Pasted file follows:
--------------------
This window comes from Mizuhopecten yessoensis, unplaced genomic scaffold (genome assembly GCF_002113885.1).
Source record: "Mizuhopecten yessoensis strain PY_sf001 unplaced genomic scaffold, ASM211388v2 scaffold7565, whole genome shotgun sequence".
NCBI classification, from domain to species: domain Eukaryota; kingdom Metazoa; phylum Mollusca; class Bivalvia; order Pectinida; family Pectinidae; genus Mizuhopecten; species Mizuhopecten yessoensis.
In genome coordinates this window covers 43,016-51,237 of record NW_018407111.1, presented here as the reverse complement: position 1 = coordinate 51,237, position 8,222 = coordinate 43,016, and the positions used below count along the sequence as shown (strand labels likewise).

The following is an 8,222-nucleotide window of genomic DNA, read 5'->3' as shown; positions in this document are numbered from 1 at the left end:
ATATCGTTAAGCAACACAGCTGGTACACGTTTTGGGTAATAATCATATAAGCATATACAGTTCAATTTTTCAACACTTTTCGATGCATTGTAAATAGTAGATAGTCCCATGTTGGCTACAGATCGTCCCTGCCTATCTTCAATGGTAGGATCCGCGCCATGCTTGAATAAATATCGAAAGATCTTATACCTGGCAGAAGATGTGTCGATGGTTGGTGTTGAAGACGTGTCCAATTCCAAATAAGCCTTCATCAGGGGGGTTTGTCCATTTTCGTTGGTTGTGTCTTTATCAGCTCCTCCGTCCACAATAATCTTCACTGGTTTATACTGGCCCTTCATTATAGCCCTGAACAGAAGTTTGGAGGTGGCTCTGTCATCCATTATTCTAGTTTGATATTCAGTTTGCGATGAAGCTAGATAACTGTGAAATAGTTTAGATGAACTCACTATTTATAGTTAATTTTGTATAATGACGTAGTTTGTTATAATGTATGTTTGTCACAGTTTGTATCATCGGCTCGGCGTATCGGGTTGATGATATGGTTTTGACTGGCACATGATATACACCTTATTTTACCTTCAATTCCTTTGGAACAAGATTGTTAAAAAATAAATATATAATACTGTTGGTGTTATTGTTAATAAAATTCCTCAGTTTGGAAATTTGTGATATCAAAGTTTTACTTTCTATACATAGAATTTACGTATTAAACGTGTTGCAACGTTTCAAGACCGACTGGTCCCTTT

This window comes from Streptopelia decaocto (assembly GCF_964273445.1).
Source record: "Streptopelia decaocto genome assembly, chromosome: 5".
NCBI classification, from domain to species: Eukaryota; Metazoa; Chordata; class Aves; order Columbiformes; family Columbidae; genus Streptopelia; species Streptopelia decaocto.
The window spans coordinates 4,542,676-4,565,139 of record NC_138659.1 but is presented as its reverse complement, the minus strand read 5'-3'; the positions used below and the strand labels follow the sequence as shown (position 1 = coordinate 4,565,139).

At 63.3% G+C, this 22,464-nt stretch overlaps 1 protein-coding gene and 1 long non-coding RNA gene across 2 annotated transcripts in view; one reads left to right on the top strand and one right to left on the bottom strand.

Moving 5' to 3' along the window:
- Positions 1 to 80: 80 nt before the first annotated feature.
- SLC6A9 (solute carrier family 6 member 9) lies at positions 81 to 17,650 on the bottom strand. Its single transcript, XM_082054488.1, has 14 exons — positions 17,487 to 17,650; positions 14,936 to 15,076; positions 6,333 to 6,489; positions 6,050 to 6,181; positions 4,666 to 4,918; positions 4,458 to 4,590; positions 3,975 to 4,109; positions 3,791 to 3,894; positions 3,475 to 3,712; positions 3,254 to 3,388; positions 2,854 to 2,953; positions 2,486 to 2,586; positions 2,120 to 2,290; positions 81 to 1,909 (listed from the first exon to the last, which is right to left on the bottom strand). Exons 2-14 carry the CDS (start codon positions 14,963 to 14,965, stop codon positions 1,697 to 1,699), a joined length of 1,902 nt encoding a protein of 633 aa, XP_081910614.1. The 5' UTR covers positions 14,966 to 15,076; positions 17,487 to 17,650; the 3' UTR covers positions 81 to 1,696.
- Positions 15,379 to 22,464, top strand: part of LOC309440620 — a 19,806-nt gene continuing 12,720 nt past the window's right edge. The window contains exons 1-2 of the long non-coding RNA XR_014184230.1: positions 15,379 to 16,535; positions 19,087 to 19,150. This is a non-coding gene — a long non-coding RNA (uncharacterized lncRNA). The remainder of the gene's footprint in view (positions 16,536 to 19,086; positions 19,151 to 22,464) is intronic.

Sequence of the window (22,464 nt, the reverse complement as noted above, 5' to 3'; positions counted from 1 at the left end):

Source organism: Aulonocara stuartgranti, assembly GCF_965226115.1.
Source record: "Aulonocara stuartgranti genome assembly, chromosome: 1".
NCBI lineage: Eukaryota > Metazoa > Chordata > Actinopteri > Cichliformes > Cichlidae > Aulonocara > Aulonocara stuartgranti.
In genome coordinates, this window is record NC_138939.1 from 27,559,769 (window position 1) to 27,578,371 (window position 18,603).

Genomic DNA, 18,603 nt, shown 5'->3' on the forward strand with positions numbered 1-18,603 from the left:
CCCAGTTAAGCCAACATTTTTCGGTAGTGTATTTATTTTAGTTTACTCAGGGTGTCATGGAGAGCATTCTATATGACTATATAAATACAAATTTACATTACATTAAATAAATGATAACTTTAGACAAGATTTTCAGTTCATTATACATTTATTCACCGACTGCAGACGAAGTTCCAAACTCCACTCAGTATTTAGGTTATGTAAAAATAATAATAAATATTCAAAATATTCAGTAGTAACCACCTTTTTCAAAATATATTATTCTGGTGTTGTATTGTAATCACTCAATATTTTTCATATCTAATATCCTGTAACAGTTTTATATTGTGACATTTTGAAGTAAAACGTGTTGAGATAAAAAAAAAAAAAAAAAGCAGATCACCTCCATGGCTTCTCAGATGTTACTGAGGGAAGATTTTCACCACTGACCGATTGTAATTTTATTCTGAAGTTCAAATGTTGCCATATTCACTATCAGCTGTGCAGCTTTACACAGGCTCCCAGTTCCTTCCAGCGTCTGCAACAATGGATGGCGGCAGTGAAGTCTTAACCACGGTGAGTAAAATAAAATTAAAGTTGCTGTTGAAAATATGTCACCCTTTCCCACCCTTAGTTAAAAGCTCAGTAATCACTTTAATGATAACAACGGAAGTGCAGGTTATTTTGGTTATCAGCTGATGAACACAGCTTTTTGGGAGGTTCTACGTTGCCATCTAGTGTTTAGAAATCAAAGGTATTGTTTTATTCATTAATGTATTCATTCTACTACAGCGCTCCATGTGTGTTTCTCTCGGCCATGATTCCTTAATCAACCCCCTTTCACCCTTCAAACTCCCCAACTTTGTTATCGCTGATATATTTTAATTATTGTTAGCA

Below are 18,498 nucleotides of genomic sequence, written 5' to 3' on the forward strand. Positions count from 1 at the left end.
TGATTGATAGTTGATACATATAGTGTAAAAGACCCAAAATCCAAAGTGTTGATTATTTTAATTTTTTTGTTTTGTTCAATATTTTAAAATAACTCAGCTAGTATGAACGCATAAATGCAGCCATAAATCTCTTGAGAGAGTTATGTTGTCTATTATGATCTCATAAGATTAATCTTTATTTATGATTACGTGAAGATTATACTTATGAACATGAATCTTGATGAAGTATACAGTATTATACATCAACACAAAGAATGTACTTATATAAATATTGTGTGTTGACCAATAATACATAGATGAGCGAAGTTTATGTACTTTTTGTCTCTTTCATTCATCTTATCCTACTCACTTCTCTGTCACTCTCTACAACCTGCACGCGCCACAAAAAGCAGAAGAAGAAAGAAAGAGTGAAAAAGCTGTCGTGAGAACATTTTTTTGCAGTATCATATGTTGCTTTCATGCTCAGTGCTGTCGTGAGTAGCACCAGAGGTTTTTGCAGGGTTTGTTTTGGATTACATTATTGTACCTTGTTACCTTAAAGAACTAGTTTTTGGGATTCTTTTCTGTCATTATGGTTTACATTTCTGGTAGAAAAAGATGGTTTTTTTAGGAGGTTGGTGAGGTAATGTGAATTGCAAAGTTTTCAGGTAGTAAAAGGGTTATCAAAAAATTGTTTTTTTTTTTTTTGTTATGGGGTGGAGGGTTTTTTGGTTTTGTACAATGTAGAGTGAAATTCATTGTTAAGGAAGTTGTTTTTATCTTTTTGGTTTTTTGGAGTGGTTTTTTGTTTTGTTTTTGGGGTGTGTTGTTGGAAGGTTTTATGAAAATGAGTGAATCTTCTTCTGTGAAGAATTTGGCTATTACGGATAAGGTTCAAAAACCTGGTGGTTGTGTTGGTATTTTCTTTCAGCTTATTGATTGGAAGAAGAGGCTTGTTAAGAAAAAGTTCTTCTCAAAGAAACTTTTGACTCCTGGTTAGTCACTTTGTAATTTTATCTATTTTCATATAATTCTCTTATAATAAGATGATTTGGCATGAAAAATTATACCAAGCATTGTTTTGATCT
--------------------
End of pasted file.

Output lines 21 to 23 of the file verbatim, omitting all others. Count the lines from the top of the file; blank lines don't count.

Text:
Genomic DNA, 18,603 nt, shown 5'->3' on the forward strand with positions numbered 1-18,603 from the left:
CCCAGTTAAGCCAACATTTTTCGGTAGTGTATTTATTTTAGTTTACTCAGGGTGTCATGGAGAGCATTCTATATGACTATATAAATACAAATTTACATTACATTAAATAAATGATAACTTTAGACAAGATTTTCAGTTCATTATACATTTATTCACCGACTGCAGACGAAGTTCCAAACTCCACTCAGTATTTAGGTTATGTAAAAATAATAATAAATATTCAAAATATTCAGTAGTAACCACCTTTTTCAAAATATATTATTCTGGTGTTGTATTGTAATCACTCAATATTTTTCATATCTAATATCCTGTAACAGTTTTATATTGTGACATTTTGAAGTAAAACGTGTTGAGATAAAAAAAAAAAAAAAAAGCAGATCACCTCCATGGCTTCTCAGATGTTACTGAGGGAAGATTTTCACCACTGACCGATTGTAATTTTATTCTGAAGTTCAAATGTTGCCATATTCACTATCAGCTGTGCAGCTTTACACAGGCTCCCAGTTCCTTCCAGCGTCTGCAACAATGGATGGCGGCAGTGAAGTCTTAACCACGGTGAGTAAAATAAAATTAAAGTTGCTGTTGAAAATATGTCACCCTTTCCCACCCTTAGTTAAAAGCTCAGTAATCACTTTAATGATAACAACGGAAGTGCAGGTTATTTTGGTTATCAGCTGATGAACACAGCTTTTTGGGAGGTTCTACGTTGCCATCTAGTGTTTAGAAATCAAAGGTATTGTTTTATTCATTAATGTATTCATTCTACTACAGCGCTCCATGTGTGTTTCTCTCGGCCATGATTCCTTAATCAACCCCCTTTCACCCTTCAAACTCCCCAACTTTGTTATCGCTGATATATTTTAATTATTGTTAGCA

Below are 18,498 nucleotides of genomic sequence, written 5' to 3' on the forward strand. Positions count from 1 at the left end.